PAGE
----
Spoiler alert: You’re probably writing your book from the wrong point of view (POV). This isn’t necessarily a bad thing, especially if it results in a first draft. (Pro tip: Anything that results in a first draft is automatically a good thing, even if it’s not a permanent thing.) Chances are you wrote your book in a POV that was most comfortable to you, or most evocative of the literary greats. But every book deserves a POV tailored to its individual story and message.
A good editor will ask you to justify your use of POV, and unless you can offer a specific, analytic reason you chose first person over third person limited, they’re going to suggest the following exercise:
A) Write the scene in first person
First person narratives often have an immediacy and intimacy that other POVs lack, which makes them highly sought after, especially for MG and YA fiction. They can also be super tricky: It can be tempting to simply write in your voice as the author, instead of the voice of the character, and the two should never be synonymous in a fictional work.
If your book isn’t written in first person POV, try letting your main character speak for themself. If you are already writing the book in first person POV, try telling the story from the perspective of someone other than the main character. See what narrative path it takes you down.
B) Write the scene in close third person limited
This is what I call the “Times New Roman” of the POVs. It’s the one everyone picks, most often for no other reason than that it’s the most expected form. It’s safe, comfortable, and innocuous. Done well, however, it can make for a seamless narrative experience, removing the author entirely and allowing the reader to follow a character uninhibited. It can also make for a very compelling unreliable narrator scenario.
If your book isn’t already in close third limited, try writing it that way. If you’re moving to this POV from first person, it can be helpful to get outside the character’s head and look at them from above. If you’re moving to this POV from distant third omniscient, it can help you feel more intimately connected with the main character without plunging you straight into intimidating first person pronouns.
C) Write the scene in distant third person omniscient
Try getting outside of your characters’ heads and looking at them from above. In this POV, the narrator is God. All characters’ perspectives available for contemplation, and internal dialogues or emotional turmoils are dissected from a distance instead of experienced firsthand. Think Dickens, Tolstoy, or almost any of the authors you read in your high school lit class.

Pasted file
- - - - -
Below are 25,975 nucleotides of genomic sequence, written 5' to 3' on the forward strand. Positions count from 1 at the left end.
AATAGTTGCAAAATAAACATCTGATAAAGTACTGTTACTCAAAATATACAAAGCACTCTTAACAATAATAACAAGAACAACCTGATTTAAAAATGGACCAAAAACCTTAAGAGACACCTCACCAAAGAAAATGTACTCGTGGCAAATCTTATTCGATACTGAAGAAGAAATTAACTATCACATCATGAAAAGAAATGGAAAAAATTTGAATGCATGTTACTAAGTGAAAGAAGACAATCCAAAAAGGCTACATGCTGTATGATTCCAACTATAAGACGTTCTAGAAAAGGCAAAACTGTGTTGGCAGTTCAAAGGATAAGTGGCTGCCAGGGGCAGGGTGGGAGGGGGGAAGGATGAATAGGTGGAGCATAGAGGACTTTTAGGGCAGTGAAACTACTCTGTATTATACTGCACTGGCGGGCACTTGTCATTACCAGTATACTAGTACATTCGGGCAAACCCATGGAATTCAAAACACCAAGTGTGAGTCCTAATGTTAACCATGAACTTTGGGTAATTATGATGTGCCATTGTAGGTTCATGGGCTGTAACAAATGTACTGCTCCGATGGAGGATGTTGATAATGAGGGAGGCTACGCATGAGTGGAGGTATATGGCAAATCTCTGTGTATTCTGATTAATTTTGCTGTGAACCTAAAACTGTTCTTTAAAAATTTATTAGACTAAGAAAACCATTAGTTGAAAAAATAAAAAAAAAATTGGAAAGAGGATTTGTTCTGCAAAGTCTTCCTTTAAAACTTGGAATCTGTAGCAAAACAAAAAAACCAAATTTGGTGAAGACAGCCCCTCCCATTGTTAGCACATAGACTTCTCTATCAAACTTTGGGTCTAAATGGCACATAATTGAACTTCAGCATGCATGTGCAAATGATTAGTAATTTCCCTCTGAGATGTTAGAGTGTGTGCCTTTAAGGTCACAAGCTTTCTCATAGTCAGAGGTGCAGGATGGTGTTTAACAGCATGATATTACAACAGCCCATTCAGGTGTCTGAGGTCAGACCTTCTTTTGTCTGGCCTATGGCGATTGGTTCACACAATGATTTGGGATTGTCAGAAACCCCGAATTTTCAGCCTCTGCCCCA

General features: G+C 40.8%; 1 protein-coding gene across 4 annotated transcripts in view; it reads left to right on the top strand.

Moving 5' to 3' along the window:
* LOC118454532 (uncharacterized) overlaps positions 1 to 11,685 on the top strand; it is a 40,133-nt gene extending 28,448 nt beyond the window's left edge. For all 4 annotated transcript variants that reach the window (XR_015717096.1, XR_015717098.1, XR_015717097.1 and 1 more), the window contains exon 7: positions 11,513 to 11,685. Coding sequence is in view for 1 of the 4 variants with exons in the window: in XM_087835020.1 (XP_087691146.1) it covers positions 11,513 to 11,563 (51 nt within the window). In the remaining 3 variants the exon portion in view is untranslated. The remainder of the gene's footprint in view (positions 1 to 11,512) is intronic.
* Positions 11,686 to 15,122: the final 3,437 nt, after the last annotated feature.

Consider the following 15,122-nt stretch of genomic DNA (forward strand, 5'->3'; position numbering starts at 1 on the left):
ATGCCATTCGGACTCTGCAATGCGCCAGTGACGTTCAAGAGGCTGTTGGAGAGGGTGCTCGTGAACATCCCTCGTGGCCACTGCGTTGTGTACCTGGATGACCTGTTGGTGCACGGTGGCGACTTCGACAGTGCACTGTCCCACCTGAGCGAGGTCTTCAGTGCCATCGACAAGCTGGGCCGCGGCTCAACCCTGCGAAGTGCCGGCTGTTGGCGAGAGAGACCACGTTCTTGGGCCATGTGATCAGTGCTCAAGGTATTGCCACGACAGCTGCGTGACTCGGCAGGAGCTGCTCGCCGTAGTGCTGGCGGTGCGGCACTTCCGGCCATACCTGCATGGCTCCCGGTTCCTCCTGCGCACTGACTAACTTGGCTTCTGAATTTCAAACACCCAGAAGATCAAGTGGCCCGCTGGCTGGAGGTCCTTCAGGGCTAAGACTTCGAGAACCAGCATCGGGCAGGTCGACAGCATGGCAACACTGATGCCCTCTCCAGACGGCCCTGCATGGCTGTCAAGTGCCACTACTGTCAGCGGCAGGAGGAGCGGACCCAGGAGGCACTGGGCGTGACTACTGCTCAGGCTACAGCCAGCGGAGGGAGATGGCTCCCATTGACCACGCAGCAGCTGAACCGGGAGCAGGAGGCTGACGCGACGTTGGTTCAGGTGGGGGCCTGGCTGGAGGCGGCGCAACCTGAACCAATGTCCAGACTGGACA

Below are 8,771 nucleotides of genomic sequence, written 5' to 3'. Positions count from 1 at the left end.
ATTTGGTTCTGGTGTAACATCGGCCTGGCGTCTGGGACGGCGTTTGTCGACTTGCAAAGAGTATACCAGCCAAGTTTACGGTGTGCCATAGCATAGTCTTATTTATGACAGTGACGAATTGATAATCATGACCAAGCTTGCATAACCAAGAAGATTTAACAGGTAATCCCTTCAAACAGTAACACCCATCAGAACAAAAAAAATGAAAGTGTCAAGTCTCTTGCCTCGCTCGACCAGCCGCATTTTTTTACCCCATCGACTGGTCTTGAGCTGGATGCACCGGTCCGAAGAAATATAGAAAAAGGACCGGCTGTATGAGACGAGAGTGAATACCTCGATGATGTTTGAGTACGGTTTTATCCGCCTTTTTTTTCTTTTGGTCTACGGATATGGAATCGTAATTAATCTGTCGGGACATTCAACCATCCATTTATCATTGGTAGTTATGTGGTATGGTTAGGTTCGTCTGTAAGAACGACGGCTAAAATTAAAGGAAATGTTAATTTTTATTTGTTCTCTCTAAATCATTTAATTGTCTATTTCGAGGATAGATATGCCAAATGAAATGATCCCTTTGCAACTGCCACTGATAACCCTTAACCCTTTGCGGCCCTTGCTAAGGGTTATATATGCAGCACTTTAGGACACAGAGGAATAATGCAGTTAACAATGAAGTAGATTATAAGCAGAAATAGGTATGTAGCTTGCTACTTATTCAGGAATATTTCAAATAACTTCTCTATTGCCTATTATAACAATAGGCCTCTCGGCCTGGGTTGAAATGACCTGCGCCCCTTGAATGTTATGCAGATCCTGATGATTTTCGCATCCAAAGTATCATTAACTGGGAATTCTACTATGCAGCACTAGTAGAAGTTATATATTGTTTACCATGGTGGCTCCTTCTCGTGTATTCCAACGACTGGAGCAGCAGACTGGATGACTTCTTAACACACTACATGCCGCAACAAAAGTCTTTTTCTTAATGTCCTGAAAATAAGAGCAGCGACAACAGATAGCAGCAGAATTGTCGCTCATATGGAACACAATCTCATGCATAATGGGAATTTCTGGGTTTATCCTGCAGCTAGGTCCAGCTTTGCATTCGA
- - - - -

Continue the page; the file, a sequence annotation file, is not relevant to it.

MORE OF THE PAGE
If done intentionally and with skill, this can be a highly-effective narration style, especially for genres like fantasy or historical fiction or for plots with many moving parts. If done poorly, it can come across as confusing, disinterested, or even untrustworthy. If you choose this style of narration, definitely be ready with a defense for your editor.
Exercise #4: Substantially Change A Prominent Character
We tend to gravitate toward people like us, people who fit nicely within our own bubble. This is especially tempting when constructing characters. Whether that’s gender identity, sexual orientation, or race or ethnicity, we are most comfortable when our characters are like us. But this isn’t always a good thing, and besides perpetuating underrepresentation, it lets you — the writer — off without a challenge.
One way to shake up your manuscript can be to substantially change a prominent character. This doesn’t have to be the main character, but shouldn’t be a side character with only twelve lines throughout the book.
Important Note: The word “substantially” is in this exercise for a reason. Swapping identities (especially sexual or racial ones) without deep thought, self-reflection, and lots of research can perpetuate stereotypes or misrepresentation, both of which will be flagged instantly by a good editor. In order to change a character in an accurate, respectful, and meaningful way, you need to be committed to doing it as well as you can.